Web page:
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MONDAY - We have a very short 34-mile travel day today.

We'll be leaving the Cottonwood Campground (elev. 2134') and heading towards our Grapevine Hills Campsite (elev. 3930') which should give us a little relief from the 90°F temperatures we've recorded the last couple of days.

Cottonwood Campground was down low along the Rio Grande River and tucked into a protected valley with lots of trees and river reeds to shield us from the high winds. During our 4-day visit the highest wind recorded at our campsite was 31MPH.

Now we're here at Grapevine Hills and while we enjoy the lower temperatures we've lost our protection from the winds. The moment I set up our anemometer (wind measurement device) it instantly recorded a 34MPH gust. The big difference here is we are constantly under a 20-25MPH breeze which makes it difficult to leave any windows open.

At the base of the Chisos Mountains are two peaks which are called "Mule Ears" (elev. 3881').

We continued along our drive and eventually started gaining elevation. Near the top of the route is a side road to a pullout called Sotol Vista, which we took the time to check out.

I waited in the truck while Tricia took the photos, we were double parked.

That's the road we traveled UP to get here from Cottonwood Campground.

It wasn't long before we were pulling into our campsite here at Grapevine Hills. Our site, GH1 is less than 500-yards off the main highway that travels through the park. It is separated from the highway by a tall natural berm, so we can't see, or be seen, from the highway.

Grapevine Hills #1 is rated for an occupancy of as many as 3 RVs.

The road goes to the very popular Balanced Rock Trailhead 6-miles down the road.
There are also four more campsites along the road, so yeah, a lot of traffic goes by each day.

Luckily we are just below the road level and the wind blows the dust away from our campsite.

The anemometer and Starlink are both up and running flawlessly, no obstructions.

TUESDAY - Today we've decided to drive up into the Chisos Mountains and have lunch at the Chisos Mountain Lodge's dining room.

Chisos Mountains Lodge is only 6.5-miles from the main highway, but over that short distance you'll gain 1419' in elevation. So yes, when I say we drove UP into the mountains I mean UP!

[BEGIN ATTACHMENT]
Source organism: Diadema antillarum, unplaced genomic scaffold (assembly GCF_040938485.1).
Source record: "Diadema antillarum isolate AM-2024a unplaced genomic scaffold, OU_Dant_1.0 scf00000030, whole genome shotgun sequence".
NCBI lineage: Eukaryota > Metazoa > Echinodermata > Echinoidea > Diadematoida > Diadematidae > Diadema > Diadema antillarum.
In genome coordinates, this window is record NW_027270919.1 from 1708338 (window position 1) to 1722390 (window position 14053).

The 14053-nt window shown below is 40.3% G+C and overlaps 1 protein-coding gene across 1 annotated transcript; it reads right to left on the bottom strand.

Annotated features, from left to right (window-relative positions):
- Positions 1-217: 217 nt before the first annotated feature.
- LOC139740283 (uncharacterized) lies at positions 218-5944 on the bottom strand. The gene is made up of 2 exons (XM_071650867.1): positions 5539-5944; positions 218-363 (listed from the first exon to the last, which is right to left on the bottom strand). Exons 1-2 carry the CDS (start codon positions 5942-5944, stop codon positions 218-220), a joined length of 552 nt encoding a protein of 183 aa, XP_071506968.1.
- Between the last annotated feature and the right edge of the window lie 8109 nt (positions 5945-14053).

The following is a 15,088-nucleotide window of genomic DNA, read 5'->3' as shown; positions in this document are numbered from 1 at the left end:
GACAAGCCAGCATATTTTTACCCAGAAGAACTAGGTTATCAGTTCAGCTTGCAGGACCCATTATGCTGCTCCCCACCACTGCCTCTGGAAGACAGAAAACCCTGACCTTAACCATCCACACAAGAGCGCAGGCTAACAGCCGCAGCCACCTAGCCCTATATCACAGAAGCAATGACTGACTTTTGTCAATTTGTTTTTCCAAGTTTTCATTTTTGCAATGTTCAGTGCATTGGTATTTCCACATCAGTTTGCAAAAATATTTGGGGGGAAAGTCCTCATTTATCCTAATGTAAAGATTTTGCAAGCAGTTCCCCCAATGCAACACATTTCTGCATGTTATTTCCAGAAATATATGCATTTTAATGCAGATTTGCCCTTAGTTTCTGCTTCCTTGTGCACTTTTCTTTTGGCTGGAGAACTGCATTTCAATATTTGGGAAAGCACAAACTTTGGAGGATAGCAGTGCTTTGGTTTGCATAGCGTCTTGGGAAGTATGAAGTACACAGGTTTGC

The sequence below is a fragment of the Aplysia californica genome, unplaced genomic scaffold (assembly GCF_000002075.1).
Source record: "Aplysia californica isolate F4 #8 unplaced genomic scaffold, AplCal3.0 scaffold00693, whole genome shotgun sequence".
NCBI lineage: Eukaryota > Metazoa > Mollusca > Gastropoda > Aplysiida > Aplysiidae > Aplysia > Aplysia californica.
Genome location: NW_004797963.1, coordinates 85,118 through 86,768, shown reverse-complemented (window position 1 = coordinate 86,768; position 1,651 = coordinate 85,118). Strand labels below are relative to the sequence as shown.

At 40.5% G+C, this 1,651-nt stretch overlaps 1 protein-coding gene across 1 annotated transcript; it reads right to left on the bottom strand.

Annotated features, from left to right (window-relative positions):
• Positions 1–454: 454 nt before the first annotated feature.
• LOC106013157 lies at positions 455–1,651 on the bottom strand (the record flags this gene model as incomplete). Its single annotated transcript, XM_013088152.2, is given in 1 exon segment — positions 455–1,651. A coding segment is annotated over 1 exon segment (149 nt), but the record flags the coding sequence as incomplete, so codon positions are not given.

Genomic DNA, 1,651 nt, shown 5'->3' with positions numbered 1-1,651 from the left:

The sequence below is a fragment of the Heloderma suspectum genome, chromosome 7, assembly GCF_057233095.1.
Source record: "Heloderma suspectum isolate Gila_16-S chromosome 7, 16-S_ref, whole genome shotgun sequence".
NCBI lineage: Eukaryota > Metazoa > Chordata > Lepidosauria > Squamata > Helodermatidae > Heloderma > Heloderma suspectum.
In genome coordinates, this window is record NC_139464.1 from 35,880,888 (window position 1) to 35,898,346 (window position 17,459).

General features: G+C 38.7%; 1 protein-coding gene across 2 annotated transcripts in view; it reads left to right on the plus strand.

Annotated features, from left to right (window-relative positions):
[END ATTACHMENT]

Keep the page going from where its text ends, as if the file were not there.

Seen in the center is Casa Grande (elev. 7325). The lodge sits at the base of the mountain.

One of the five tight blind 180° turns in the road leading up to the lodge and campground.

The Chisos Basin Campground (elev. 5401) has a trailer limit of 20' and RV limit of 24'.

Their dining room is open to the public (meaning it's not just for lodge guests) for breakfast, lunch and dinner. Tricia ordered the Chicken Wrap and I had the Cheeseburger with fries.

After lunch we took the time to hike the short .03-mile Window View Trail. It's easy to see why they call it "The Window" as you can see all the way to Mexico from up here.

When we arrived back at the trailhead located behind the Camp Store and Visitor Center I got the strange feeling that we were being watched!

Sure enough, a few seconds later two young bucks popped up out of the brush. Just a few more seconds passed when two more, even younger bucks, came walking out of the tree line to our left.

Four young bucks all sighted in the same location, we hardly ever see even one. Judging by their behavior I'm going to say it happens a lot here at this location.

Yeah! That was me they cautiously passed by on the sidewalk.

WEDNESDAY - Big Bend National Park is large at just over 800,000 acres. It offers many different kinds of camping opportunities.

Most everyone is familiar with the three no-hookups campgrounds operated by the National Park Service, Cottonwood, Rio Grande Village and Chisos Basin. There is also the privately managed Chisos Mountains Lodge (with hotel style rooms) and the Rio Grande Village RV Park (with water/electric/sewer hookups).

What most people may not be aware of, or possibly just not interested in, are the 23 Primitive Roadside Campsites that can be reserved in advance at Recreation.gov for a reasonable fee.

If you want an even more remote and primitive camping experience there are another 41 Backcountry Sites that require you to reserve in person the day before, or the day of, the dates you desire to camp at the Visitor Centers. Of course these sites are only accessible with a high-clearance 4-wheel vehicle.

In other words, there's a little something for everbody here at Big Bend National Park.

Early morning at "The Window" from the Chisos Mountains Lodge.

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